Start Date

20-5-2017 1:00 PM

End Date

20-5-2017 1:15 PM

Description

Dillon Mahmoudi will graduate in June 2017 with a PhD in Urban Studies
at Portland State University. He also received his Graduate Certificate in GIS from the Geography department. In the fall of 2017, he will be moving to Baltimore to be Assistant Professor of Geography and Environmental Systems at the University of Maryland Baltimore County where he will teach courses in advanced GIS methods and economic geography. His research and community engagement focuses on critical methods for GIS, bifurcation and deskilling in tech work (software and cartography), geographies of urban inequity, and the intersections of cities and digital technologies.

Comments

This presentation was part of the "The Trouble with Data: Issues in Production, Curation and Access" panel.

Panel description:

Maps tell a story. But whose or what story is being told? Choice of data, the methods and aesthetics selected to convey that data, the defining geographic boundaries, and even the map producer’s biases can each influence the underlying spatial narrative told by a map. In consideration of the current political climate, this panel will critically examine how the spatial narrative is conveyed and what is necessary to ensure that underrepresented people, their struggles and social movements, have a stake in the how their stories are told.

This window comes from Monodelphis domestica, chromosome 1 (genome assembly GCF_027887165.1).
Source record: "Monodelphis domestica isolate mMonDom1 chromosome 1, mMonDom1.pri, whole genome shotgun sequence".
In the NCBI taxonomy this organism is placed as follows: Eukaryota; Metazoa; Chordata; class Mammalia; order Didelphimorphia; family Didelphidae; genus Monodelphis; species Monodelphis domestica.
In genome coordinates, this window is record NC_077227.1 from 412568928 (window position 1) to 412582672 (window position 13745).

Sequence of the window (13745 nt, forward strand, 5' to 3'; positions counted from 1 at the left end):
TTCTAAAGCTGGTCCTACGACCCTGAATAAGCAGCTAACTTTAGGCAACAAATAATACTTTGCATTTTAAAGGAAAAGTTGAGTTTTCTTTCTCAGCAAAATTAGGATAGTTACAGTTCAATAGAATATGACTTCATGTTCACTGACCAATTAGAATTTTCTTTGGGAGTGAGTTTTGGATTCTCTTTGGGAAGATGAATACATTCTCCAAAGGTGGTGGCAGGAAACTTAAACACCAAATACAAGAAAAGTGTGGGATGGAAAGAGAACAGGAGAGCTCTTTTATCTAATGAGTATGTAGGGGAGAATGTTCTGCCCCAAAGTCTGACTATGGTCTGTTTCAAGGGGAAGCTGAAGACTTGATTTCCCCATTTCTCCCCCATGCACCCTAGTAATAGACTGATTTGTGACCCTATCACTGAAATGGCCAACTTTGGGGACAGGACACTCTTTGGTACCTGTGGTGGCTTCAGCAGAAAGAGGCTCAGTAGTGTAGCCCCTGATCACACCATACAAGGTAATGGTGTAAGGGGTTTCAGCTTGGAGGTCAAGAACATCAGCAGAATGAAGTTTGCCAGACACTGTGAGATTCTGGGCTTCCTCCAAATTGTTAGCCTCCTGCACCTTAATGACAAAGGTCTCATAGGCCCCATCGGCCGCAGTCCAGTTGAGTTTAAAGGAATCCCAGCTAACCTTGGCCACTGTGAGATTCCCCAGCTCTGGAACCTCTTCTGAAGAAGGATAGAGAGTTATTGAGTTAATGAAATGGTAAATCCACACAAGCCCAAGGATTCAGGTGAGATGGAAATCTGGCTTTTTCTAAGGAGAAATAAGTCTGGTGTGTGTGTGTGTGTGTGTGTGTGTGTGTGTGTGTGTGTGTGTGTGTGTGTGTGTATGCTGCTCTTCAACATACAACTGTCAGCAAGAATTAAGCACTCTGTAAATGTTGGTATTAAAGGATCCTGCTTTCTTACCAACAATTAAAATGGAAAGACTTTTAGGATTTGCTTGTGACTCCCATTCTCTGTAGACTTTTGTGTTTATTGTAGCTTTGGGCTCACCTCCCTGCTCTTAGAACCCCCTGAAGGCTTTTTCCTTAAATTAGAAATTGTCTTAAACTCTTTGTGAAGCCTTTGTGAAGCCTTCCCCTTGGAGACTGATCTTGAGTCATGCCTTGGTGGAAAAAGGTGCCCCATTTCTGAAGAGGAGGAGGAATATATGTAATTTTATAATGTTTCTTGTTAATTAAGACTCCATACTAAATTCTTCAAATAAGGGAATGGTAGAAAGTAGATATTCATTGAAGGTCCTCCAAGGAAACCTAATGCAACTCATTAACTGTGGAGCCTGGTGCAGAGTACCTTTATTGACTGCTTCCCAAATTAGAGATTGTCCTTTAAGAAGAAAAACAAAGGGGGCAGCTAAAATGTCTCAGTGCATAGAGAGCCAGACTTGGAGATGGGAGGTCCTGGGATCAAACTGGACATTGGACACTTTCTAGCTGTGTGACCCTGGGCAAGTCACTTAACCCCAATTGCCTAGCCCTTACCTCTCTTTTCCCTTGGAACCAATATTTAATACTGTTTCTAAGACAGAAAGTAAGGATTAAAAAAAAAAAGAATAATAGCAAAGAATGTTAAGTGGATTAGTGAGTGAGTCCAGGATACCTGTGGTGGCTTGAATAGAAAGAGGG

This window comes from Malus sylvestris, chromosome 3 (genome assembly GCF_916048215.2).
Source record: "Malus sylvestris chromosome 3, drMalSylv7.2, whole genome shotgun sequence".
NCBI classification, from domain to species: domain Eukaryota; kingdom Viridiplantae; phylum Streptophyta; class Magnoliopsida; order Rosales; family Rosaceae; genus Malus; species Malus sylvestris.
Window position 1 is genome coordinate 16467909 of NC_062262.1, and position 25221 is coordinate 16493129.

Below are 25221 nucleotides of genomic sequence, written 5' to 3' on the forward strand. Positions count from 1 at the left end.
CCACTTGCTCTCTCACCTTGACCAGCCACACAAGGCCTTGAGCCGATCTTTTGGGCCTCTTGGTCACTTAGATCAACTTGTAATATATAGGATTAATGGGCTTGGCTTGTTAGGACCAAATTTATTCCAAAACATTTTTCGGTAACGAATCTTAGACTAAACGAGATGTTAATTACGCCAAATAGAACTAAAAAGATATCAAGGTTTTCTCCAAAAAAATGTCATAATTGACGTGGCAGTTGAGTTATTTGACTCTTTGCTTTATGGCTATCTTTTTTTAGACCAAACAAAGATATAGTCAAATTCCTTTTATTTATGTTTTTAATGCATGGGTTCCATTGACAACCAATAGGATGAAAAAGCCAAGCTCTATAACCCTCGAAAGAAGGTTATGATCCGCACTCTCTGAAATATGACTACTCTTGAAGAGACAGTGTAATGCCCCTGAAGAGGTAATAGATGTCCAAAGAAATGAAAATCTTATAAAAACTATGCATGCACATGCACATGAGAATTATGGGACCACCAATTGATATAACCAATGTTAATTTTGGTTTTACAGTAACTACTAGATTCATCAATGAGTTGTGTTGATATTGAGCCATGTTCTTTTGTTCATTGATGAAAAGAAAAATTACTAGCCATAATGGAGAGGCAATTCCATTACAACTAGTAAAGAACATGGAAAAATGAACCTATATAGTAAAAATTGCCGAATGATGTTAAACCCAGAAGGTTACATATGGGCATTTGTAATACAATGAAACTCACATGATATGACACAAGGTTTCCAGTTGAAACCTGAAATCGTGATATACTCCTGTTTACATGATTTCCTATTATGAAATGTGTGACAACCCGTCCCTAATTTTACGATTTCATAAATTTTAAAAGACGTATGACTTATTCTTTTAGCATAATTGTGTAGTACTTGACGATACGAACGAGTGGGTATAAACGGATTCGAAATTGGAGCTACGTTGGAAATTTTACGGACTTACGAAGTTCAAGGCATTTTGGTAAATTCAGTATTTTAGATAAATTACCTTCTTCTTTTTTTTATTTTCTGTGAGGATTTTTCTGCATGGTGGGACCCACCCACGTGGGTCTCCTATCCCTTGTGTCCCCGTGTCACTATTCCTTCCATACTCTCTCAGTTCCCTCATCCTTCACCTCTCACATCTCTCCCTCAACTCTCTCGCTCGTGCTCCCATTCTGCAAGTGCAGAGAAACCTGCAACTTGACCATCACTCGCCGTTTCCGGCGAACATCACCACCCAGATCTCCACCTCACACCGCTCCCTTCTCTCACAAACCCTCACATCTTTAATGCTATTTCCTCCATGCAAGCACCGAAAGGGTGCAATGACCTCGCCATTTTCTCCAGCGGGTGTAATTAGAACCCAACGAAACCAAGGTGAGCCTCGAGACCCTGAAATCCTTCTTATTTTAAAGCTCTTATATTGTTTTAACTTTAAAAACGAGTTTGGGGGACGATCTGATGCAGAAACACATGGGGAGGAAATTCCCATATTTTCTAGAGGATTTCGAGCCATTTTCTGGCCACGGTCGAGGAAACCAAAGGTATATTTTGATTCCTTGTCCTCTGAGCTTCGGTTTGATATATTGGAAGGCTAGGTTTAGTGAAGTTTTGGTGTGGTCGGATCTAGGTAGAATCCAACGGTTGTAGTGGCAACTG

This panel included Veronica Velez and Dillon Mahmoudi, and was moderated by Erin McElroy and Candace Landry.

Veronica Velez' presentation can be found here.

Persistent Identifier

http://archives.pdx.edu/ds/psu/20640

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May 20th, 1:00 PM May 20th, 1:15 PM

Spatial Narratives in a Post-Truth World

Dillon Mahmoudi will graduate in June 2017 with a PhD in Urban Studies
at Portland State University. He also received his Graduate Certificate in GIS from the Geography department. In the fall of 2017, he will be moving to Baltimore to be Assistant Professor of Geography and Environmental Systems at the University of Maryland Baltimore County where he will teach courses in advanced GIS methods and economic geography. His research and community engagement focuses on critical methods for GIS, bifurcation and deskilling in tech work (software and cartography), geographies of urban inequity, and the intersections of cities and digital technologies.